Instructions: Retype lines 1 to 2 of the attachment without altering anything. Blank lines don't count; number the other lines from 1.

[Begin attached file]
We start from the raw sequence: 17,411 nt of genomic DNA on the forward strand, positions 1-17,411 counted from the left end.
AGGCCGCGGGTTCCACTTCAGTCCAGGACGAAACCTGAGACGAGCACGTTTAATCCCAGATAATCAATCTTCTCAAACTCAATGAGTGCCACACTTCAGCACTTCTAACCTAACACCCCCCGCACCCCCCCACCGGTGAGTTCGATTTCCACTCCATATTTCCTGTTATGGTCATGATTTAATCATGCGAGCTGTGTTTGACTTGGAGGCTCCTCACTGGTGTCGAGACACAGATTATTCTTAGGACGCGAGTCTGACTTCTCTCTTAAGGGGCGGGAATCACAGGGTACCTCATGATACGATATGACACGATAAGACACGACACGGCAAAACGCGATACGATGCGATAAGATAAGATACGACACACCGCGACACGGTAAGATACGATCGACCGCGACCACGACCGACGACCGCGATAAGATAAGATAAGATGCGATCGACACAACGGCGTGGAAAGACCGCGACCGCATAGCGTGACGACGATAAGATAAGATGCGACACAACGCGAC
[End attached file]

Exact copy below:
We start from the raw sequence: 17,411 nt of genomic DNA on the forward strand, positions 1-17,411 counted from the left end.
AGGCCGCGGGTTCCACTTCAGTCCAGGACGAAACCTGAGACGAGCACGTTTAATCCCAGATAATCAATCTTCTCAAACTCAATGAGTGCCACACTTCAGCACTTCTAACCTAACACCCCCCGCACCCCCCCACCGGTGAGTTCGATTTCCACTCCATATTTCCTGTTATGGTCATGATTTAATCATGCGAGCTGTGTTTGACTTGGAGGCTCCTCACTGGTGTCGAGACACAGATTATTCTTAGGACGCGAGTCTGACTTCTCTCTTAAGGGGCGGGAATCACAGGGTACCTCATGATACGATATGACACGATAAGACACGACACGGCAAAACGCGATACGATGCGATAAGATAAGATACGACACACCGCGACACGGTAAGATACGATCGACCGCGACCACGACCGACGACCGCGATAAGATAAGATAAGATGCGATCGACACAACGGCGTGGAAAGACCGCGACCGCATAGCGTGACGACGATAAGATAAGATGCGACACAACGCGAC